The transit time of water is an important indicator of catchment functioning and affects many biological and geochemical processes. Water entering a catchment at one point in time is composed of water molecules that will spend different amounts of time in the catchment before exiting. The next water input pulse can exhibit a totally different distribution of transit times. The distribution of water transit times is thus best characterized by a time-variable probability density function. It is often assumed, however, that the variability of the transit time distribution is negligible and that catchments can be characterized with a unique transit time distribution. In many cases this assumption is not valid due to variations in precipitation, evapotranspiration, and in catchment water storage and associated (de-)activation of dominant flow paths. This paper presents a general method to estimate the time-variable transit time distribution of catchment waters. Application of the method using several years of rainfall-runoff and stable water isotope data yields an ensemble of transit time distributions with different moments. The combined probability density function represents the master transit time distribution and characterizes the intra- and inter-annual variability of catchment storage and flow paths. Comparing the derived master transit time distributions of two research catchments (one humid and one semi-arid) reveals differences in dominant hydrologic processes and dynamic water storage behavior - with the semi-arid catchment generally reacting slower to precipitation events and containing a lower fraction of pre-event water in the immediate hydrologic response.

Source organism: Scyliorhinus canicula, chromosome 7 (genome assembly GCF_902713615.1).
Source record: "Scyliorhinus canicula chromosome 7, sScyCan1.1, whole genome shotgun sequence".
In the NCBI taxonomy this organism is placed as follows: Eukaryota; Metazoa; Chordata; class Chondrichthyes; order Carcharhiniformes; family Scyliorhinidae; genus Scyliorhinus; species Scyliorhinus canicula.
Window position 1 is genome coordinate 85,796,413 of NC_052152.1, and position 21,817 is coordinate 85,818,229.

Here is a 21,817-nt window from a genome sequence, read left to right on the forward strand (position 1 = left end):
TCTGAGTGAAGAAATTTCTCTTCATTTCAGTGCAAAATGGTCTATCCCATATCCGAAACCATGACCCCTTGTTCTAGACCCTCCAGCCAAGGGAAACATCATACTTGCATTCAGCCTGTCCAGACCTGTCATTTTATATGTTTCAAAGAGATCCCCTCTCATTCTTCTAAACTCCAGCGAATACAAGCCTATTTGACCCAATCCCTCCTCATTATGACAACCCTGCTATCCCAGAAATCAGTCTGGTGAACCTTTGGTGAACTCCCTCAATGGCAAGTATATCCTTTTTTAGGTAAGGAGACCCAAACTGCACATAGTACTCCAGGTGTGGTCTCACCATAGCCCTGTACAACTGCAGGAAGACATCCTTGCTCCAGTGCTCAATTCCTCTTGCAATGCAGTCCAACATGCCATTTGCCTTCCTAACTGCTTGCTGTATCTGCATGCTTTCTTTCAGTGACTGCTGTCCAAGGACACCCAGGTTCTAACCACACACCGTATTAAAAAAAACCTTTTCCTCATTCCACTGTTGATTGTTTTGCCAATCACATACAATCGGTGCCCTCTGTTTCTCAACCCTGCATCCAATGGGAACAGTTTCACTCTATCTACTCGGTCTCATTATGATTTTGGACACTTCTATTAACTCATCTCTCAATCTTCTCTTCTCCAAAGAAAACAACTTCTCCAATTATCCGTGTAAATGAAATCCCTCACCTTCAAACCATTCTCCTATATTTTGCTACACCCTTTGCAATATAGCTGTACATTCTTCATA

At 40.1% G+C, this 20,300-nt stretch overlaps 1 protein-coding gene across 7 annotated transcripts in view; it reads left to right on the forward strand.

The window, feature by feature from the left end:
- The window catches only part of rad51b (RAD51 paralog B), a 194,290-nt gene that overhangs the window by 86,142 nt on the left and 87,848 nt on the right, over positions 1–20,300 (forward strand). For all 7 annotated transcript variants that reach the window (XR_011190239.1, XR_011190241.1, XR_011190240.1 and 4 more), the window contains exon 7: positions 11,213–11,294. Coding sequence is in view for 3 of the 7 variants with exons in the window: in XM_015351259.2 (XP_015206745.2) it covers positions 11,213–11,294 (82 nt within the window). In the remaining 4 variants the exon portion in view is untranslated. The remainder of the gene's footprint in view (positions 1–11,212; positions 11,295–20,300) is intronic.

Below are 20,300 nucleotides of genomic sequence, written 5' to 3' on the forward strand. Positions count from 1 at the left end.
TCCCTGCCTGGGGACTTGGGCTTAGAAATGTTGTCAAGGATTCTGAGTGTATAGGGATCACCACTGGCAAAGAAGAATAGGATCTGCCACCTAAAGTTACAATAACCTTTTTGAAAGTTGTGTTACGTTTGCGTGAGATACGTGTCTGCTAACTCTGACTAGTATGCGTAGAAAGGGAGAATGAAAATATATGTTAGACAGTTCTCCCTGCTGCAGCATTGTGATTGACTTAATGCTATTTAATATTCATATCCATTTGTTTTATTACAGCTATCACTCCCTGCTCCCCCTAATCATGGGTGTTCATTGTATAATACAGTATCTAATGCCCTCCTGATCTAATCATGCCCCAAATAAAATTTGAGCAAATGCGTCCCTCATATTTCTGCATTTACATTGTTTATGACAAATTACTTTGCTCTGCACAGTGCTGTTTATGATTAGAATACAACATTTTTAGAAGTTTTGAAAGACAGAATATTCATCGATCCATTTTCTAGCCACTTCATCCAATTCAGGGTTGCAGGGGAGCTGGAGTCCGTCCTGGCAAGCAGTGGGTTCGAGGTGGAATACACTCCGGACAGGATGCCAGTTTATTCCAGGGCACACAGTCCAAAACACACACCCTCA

Heidbüchel I., Troch P.A., Lyon S.W., and Weiler M. (2012): The master transit time distribution of variable flow systems. Water Resources Research 48(6): W06520. DOI: 10.1029/2011WR011293
This Paper/Book acknowledges NSF CZO grant support.
Marshall Gulch - Precipitation (2007-2019)
21 components • Marshall Gulch (High-Elevation) • Climatology / Meteorology • Peter Troch; Ingo Heidbüchel; Nate Abramson
Marshall Gulch - Streamflow / Discharge (2006-2019)
24 components • Marshall Gulch (High-Elevation) • Hydrology • Peter Troch; Ingo Heidbüchel; Nate Abramson
Santa Catalina Mountains - Stream Water Chemistry (2006-2018)
11 components • Santa Catalina Mountains • Water Chemistry • Jon Chorover; Peter Troch; Jennifer McIntosh; Paul Brooks; Nate Abramson; Ingo Heidbüchel; Mary Key Amistadi; Shawn Alexander Pedron